Opinion: Why BDMs are more than just free coffee

Opinion: Why BDMs are more than just free coffee | Insurance Business

Opinion: Why BDMs are more than just free coffee

Denver Van Gramberg, Brooklyn Underwriting marketing and distribution manager, gives his thoughts on why business development managers are crucial in insurance.

In the fast-paced environment that is the modern insurance industry, it’s easy to lose focus on what our profession is really about.

The nature of our business is different from many – not least because it has been built on a firm foundation of interaction between people. After all, the birthplace of the insurance industry took place in a coffee shop in London around 1688. Even though the industry has changed in so many ways, we still find ourselves in a position where relationships have never been more important.

This makes it especially concerning that the role of the ‘front person’ in business relationships – the sales and marketing managers (SMMs), the relationship managers (RMs) and the business development managers (BDMs) – are regarded with cynicism or even outright disdain. Indeed, I’ve heard my colleagues described as 'post-boxes', ’brochure delivery managers’ or even just ‘free coffee’. Frankly, I’m not surprised that brokers are disgruntled. I believe their disdain is a symptom of a wider issue. Put simply, too many BDMs are uninformed, poorly trained and do not have the power to improve or even maintain key relationships – and therefore the importance of their roles has been in question.

Given that these roles are the keeper of broker business relationships, ensuring that BDM’s, RM’s and SMM’s are able to make a difference is pivotal to brokerages and insurers alike.

 At the very least, brokers should be able to expect that individuals in these roles can provide the following:

  • Comprehensive information on the product suite of an organisation in clear terms and without puffery or over-deliver.
  • A clear understanding of the appetite of the risks which their organisation is prepared to write.
  • A clear understanding of what does not fall within appetite and why.
  • Thoughtful questions regarding your own business growth model and sales initiatives, as well as the assistance, support and service that will enable you to reach these goals.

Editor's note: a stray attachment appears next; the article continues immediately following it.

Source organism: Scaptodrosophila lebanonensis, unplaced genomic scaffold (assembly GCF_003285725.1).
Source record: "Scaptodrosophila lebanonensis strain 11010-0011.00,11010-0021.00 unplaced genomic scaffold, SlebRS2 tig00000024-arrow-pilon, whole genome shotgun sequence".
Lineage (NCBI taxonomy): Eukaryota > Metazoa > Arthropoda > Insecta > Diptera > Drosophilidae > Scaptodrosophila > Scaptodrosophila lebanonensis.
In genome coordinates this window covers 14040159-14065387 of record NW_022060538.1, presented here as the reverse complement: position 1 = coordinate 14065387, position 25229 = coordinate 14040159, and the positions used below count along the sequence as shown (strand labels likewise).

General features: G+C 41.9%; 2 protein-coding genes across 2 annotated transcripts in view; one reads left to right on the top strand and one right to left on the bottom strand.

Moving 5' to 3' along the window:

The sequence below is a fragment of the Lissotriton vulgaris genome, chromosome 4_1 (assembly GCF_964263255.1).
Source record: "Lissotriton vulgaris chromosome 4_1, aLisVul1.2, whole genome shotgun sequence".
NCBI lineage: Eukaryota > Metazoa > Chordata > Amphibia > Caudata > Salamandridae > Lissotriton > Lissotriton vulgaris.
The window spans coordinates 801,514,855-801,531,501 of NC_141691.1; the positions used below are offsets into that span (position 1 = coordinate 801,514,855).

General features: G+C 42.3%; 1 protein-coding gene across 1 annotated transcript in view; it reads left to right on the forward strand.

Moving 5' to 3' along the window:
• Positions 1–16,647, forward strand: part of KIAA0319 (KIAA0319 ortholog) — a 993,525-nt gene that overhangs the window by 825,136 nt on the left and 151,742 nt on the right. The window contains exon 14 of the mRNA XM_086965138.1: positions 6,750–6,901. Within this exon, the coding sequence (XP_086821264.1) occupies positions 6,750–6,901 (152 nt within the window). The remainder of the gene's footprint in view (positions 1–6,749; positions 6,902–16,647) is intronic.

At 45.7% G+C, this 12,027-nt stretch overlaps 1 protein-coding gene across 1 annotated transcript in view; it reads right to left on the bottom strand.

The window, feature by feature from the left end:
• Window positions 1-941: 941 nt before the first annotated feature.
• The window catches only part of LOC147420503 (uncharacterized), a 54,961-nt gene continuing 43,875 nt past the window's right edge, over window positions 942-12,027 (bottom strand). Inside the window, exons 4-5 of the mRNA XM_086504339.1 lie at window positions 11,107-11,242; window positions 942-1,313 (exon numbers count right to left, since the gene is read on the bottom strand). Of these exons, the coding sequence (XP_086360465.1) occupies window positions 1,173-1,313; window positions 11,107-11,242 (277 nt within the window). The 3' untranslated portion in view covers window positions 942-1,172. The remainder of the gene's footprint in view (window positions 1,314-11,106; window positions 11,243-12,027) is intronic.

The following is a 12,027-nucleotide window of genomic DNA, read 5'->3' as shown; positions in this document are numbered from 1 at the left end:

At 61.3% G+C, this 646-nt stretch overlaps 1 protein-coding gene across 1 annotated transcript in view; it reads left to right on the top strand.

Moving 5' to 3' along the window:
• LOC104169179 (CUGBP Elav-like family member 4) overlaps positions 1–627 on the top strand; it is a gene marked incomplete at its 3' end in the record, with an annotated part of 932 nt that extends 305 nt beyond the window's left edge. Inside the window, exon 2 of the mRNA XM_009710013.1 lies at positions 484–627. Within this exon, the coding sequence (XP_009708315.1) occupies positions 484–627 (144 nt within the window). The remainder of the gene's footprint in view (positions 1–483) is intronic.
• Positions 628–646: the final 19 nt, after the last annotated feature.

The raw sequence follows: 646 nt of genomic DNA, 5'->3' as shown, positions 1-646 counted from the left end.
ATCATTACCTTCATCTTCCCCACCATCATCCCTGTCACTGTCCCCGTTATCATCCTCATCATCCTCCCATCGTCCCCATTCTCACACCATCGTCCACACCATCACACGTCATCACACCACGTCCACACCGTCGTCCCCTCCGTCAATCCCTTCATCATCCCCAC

• Solutions to any difficulties that you have encountered as a result of working with your insurance provider.
  • Access to online systems, as well as training and tips for using this technology effectively.
  • Claims examples and policy comparisons for complex areas of insurance.
  • CPD points for presentations.
  • Support to execute any ideas for new products that you or your clients have identified the need for.
  • Fun, engaging and creative ways of building a rapport with you and your staff.

 

However, it is imperative that the ‘relationship people’ have the proper support from their employers. First and foremost, employers need to provide sufficient training, particularly on relationship management and business development. They need to provide effective guidance on product suites, and technical issues. Most importantly, relationship managers need to be given the power to have a real impact – so that brokers can be sure that concerns are being dealt with and managed, not just flicked onto an underwriter or claims manager.

Only a select few employers have successfully embraced the marketing and development model. I can attest, from my own employer, the enormous benefit to a company and its broking community when this model is truly embraced. If the industry as a whole can make this leap, then I believe we’ll see a major change in attitude for our profession – one that puts people firmly back at the centre of doing business.